print path
        NSBitmapImageRep.imageRepWithData_(NSWorkspace.sharedWorkspace().iconForFile_(path).TIFFRepresentation()).representationUsingType_properties_(NSJPEGFileType, None).writeToFile_atomically_(path+".jpg", None)
elif len(sys.argv) == 3:
    print "Two argument"
    NSWorkspace.sharedWorkspace().setIcon_forFile_options_(Cocoa.NSImage.alloc().initWithContentsOfFile_(sys.argv[1].decode('utf-8')), sys.argv[2].decode('utf-8'), 0) or sys.exit("Unable to set file icon")
    print "Get Icon with path to file"
    print "Set Icon with path to icon, path to file"

Friday, May 18, 2018

Where are my 32bit apps?

     Recent versions of macOS High Sierra are warning users that their applications are "not optimized" for their Mac. This message is caused when 32bit applications are built and there are tons of articles explaining this. For more information, you can search for them.

    Above is an example of the warning for the app "DjView", which is compiled as 32bit and opened on High Sierra 10.13.4. This message is simple to dismiss, but annoying for users in lab environments where their "acceptance" of the less-than-optimized versions are not stored from session to session. Apple has provided the ability to prevent this message by using the following command within the recovery environment (MacObserver Post):
sudo nvram boot-args="-no32exec"
    This preference is helpful, but less so as it's restricted to an environment that requires some admin interaction with the actual hardware. I've also seen suggestions that the following defaults command can be run as root to disable the warnings:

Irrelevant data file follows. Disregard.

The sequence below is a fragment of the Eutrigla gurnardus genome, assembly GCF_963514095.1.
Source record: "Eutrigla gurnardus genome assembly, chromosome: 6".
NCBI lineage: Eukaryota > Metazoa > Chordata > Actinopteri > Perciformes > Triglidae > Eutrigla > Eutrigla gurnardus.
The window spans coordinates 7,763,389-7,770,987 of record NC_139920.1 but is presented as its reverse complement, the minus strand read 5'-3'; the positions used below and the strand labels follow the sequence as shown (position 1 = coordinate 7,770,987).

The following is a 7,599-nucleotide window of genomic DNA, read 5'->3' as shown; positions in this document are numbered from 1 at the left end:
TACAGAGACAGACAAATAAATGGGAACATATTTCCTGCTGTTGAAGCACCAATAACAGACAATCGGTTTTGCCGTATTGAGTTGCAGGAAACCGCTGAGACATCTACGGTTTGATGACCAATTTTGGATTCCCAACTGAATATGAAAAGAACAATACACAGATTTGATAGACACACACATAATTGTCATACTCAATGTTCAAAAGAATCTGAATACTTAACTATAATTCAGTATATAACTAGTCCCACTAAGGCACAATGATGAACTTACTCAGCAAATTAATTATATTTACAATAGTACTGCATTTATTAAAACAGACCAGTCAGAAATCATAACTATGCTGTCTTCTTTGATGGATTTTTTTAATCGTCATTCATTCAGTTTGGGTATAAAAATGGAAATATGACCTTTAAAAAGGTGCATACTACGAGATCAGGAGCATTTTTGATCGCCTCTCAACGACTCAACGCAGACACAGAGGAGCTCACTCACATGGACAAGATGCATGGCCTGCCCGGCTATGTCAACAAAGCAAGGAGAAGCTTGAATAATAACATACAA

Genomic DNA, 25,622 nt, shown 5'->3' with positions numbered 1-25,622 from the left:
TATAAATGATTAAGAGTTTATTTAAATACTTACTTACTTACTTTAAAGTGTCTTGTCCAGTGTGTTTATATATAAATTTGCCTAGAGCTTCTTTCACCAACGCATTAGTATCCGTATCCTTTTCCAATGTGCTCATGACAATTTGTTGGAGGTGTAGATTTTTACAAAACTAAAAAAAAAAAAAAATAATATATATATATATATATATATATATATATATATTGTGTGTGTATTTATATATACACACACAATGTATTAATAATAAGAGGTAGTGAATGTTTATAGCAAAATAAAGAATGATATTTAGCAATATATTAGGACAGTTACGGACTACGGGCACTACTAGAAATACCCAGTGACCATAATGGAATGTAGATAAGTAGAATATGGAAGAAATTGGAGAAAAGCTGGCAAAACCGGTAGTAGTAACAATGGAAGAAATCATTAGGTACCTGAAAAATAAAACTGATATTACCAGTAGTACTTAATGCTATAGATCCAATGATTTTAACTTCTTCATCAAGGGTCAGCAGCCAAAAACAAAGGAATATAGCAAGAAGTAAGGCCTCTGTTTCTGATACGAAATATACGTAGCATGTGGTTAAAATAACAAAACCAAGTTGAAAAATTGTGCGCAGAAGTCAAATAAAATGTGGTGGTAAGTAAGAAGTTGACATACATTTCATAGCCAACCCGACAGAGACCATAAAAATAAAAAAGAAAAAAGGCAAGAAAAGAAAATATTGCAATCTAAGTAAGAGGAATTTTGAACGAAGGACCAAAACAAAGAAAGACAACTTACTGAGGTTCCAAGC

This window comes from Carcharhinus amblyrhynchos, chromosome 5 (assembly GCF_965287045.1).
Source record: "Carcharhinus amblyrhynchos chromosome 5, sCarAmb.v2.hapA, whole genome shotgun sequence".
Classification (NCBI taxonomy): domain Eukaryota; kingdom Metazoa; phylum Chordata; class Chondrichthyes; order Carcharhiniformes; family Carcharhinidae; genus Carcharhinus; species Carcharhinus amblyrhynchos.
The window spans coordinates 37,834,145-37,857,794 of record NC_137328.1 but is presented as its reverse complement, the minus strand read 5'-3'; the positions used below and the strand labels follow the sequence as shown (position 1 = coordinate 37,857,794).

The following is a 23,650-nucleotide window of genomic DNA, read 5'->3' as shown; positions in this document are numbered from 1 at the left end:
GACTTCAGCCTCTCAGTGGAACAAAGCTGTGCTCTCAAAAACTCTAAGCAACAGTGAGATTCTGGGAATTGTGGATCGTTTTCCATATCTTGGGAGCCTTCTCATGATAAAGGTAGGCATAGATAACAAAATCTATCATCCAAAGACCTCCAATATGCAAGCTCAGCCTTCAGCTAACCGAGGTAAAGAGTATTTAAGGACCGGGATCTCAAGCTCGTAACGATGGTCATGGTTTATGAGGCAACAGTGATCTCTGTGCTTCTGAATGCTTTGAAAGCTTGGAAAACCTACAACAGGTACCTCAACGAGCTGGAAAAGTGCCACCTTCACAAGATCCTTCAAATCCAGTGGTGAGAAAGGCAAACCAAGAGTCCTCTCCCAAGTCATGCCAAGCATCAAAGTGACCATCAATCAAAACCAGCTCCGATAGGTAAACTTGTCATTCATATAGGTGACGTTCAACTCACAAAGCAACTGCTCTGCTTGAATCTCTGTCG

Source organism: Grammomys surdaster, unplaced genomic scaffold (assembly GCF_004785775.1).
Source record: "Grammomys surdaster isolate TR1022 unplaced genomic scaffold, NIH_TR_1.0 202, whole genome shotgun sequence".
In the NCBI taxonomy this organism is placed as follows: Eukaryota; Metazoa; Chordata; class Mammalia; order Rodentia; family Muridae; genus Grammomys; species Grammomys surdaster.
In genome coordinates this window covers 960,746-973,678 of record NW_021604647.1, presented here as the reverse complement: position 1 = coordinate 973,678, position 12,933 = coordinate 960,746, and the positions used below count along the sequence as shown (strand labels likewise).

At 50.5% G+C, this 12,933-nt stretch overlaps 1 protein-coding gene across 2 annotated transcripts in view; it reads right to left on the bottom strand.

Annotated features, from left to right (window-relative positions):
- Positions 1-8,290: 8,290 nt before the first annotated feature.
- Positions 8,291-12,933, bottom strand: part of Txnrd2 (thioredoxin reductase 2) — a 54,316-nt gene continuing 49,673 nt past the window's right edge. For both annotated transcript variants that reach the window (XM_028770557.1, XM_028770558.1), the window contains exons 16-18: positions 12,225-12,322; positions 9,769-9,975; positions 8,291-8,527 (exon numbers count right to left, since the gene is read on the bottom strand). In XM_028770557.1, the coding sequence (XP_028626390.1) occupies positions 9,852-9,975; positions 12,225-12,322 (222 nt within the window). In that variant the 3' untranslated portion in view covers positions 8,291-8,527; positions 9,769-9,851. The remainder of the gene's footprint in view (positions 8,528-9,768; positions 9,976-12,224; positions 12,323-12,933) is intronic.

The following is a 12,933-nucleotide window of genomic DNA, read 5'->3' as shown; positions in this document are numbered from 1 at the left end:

sudo defaults write -g CSUIDisable32BitWarning -boolean true
    I've not had the same luck with the defaults command that others have so your mileage may vary. The best resolution to this message is likely going to be replacing the 32bit apps with 64bit versions. This is harder than it sounds, as some applications used in our lab environments have not been updated in a few years or more. Developers are likely not going to be able to quickly "patch" these apps with a new 64bit build, so finding replacements or ignoring the message may be the most common resolution.

    So, where are all your 32bit apps? Well, most of the articles I've found direct you to look at the System Information.app, which has a nice list of Applications and a Yes/No column for 64-Bit (9TO5Mac Source). I prefer a less GUI method and have found two additional methods for locating apps.

    The first method uses mdfind and the Spotlight database to locate files that have the 'i386' architecture and excludes anything that is already 64 bit. Excluding 64-bit apps explicitly is important because some binaries are built with both 32 and 64 bit. Update: Testing an app that's universal seems to still prompt, for example SoundHack.app displayed the warning. These "universal binaries" shouldn't interfere with the transition to 64-bit only (E.G /usr/bin/chsh). Using the following command in the Terminal.app should return all of the files that are 32 bit that spotlight knows about:
mdfind "(kMDItemExecutableArchitectures == 'i386') && (kMDItemExecutableArchitectures != 'x86_64')"

    The second method uses the find command to locate any file that reports itself as an 'i386' executable. Using find is helpful for locating binaries that might not be in the spotlight database. It also works on systems where the spotlight database was disabled for some reason. Running the following command in the Terminal.app is likely to return more than you want to see, but I prefer to trim out things I don't care about rather than miss them completely:
find / -type f -perm +111 -exec file -p {} \; -exec head -c 1 /dev/zero \; | xargs -0 -n 1 sh -c 'echo "$@" | head -n 1' -- | grep -v x86_64 | grep -E Mach-O.+i386
     Both commands can be found on this StackExchange post: 

     Many thanks to the others who have helped explain and locate 32-bit apps. Hopefully, this information can be as helpful to others as it was for me! If anyone has a method for disabling this prompt on High Sierra that doesn't require the recovery partition, please let me know! Bonus points for a configuration profile!